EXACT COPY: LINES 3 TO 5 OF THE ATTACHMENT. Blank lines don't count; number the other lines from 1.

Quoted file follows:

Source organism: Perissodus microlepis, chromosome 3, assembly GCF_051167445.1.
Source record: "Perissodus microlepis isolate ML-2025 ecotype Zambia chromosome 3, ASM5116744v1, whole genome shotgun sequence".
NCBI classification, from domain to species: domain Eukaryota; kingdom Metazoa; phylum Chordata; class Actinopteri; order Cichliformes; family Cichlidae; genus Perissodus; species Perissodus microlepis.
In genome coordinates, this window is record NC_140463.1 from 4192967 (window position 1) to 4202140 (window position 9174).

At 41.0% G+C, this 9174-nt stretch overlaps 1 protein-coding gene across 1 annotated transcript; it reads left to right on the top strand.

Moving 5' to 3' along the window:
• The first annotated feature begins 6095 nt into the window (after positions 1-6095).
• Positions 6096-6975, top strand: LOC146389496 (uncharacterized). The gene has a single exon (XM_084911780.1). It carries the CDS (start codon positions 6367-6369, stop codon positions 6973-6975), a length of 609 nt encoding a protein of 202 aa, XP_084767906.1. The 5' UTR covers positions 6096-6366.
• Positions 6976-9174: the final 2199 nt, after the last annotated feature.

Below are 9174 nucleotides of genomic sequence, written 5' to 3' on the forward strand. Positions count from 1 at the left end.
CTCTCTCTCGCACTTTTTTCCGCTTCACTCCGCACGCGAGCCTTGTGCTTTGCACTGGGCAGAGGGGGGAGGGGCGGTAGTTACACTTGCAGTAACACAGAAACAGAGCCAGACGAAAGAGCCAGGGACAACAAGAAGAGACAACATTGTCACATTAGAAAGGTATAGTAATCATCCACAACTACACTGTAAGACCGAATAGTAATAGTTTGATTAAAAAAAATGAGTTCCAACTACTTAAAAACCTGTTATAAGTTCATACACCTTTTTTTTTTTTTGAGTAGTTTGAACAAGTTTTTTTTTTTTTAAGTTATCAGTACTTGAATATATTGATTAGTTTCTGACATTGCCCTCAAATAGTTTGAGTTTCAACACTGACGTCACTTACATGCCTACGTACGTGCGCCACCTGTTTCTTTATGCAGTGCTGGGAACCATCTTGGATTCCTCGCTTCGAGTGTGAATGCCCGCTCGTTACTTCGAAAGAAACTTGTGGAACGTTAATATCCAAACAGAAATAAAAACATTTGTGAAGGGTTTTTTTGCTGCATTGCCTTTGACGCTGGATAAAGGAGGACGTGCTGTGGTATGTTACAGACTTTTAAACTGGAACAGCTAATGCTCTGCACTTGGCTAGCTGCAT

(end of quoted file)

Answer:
NCBI classification, from domain to species: domain Eukaryota; kingdom Metazoa; phylum Chordata; class Actinopteri; order Cichliformes; family Cichlidae; genus Perissodus; species Perissodus microlepis.
In genome coordinates, this window is record NC_140463.1 from 4192967 (window position 1) to 4202140 (window position 9174).

At 41.0% G+C, this 9174-nt stretch overlaps 1 protein-coding gene across 1 annotated transcript; it reads left to right on the top strand.